Award: Presidential Poster Award
Raul F. Membreno, BS1, Miren M. Pena, BS1, Kevin T. Chorath, BS1, William D. Kang, BS1, Fernando Membreno, MD, MSc2
1University of Texas Health - Long School of Medicine, San Antonio, TX; 2Methodist Specialty and Transplant Hospital, San Antonio, TX
Introduction: Foreign bodies that are ingested may migrate from the gastrointestinal (GI) tract into different organs of the body and cause a variety of clinical manifestations including fever of unknown origin. In this vignette we describe the case of a transmural fish bone migration from the stomach to the liver causing a recurrent liver abscess.
Case Description/Methods: A 76 year old Caucasian male with a past medical history of hypertension presented to the hospital with a left liver lobe abscess that was aspirated six years ago. All cultures at that time were negative and apparently resolved with antibiotics. About two months prior to his hospital admission, he started developing subjective fevers and malaise, with CT Scan of the abdomen showing a possible liver mass in the left lobe. He underwent a liver biopsy of this lesion that showed multiple caseating granulomas. Infectious work up was negative. Despite broad spectrum antibiotics, the patient continued with low grade fevers. Pancultures were negative and a left liver lobectomy and cholecystectomy was pefomed. CT imaging of the liver showed a multiloculated 7.2 cm lesion in the left lobe of the liver consistent with an abscess, with a linear foreign body which extended from the stomach into the left lobe liver lesion (Figure 1). During surgery, the foreign body was identified and removed. Surgical histology of the foreign body showed bone fragments lined by osteocytes and calcifications, which was identified as a “fish bone.” Furthermore, the left liver lobe showed prominent granulomatous inflammation with necrosis and microabscesses with no evidence of malignancy. Special stain GMS-F was positive for filamentous organisms that most closely resembled nocardia or streptomyces (Figure 2).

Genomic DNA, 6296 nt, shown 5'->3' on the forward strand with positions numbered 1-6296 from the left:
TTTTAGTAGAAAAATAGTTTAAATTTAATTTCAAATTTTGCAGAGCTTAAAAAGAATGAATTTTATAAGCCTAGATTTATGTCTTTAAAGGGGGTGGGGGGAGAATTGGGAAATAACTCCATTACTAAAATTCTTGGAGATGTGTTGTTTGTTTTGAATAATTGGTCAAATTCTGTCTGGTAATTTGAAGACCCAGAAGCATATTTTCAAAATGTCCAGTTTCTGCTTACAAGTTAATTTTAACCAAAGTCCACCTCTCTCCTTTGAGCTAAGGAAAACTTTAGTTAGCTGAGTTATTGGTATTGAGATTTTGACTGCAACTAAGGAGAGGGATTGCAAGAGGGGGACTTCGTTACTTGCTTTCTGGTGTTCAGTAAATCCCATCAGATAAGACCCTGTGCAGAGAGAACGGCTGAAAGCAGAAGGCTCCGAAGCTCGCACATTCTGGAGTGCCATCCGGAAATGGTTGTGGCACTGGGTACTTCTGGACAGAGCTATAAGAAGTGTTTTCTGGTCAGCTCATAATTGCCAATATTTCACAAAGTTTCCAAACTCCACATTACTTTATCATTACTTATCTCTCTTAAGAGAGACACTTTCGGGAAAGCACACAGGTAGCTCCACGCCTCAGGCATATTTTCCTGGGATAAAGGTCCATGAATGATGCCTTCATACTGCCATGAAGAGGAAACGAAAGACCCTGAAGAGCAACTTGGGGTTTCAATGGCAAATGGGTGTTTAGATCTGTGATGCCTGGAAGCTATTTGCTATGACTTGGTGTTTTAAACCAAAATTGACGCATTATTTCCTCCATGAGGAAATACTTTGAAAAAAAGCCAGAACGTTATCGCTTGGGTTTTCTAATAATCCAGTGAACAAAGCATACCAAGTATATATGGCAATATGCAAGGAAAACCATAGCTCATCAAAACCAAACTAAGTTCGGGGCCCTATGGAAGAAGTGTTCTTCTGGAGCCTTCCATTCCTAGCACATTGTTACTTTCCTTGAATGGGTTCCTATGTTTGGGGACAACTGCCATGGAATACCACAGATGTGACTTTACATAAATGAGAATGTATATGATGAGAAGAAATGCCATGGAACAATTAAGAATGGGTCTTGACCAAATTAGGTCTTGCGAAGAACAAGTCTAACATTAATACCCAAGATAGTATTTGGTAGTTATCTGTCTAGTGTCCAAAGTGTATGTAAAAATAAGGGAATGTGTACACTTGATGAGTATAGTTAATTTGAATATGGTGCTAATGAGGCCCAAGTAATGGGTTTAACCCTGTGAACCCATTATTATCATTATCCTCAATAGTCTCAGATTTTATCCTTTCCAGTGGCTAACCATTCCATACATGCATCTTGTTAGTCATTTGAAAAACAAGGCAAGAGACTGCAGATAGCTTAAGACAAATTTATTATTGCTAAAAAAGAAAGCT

Discussion: This is the first case report showing filamentation of bacteria resembling a fungal infection causing a liver abscess due to a fish bone that penetrated the left lobe of the liver. Filamentation is a bacterial defense mechanism against eradication by antibiotics, which explains failure of resolution of the infection with antimicrobials. Studies have reported incomplete bacterial replication leading to the appearance of filamentation resembling fungal species. This phenomenon should be considered by clinicians when treating challenging liver foreign body abscesses.
Citation: Raul F. Membreno, BS; Miren M. Pena, BS; Kevin T. Chorath, BS; William D. Kang, BS; Fernando Membreno, MD, MSc. P2554 - APPROACH TO A FOREIGN BODY (FISH BONE) RESULTING IN A LIVER ABSCESS WITH ANTIBIOTIC-EVADING FILAMENTATION OF BACTERIAL ORGANISMS RESEMBLING FUNGAL HYPHAE. Program No. P2554. ACG 2019 Annual Scientific Meeting Abstracts. San Antonio, Texas: American College of Gastroenterology.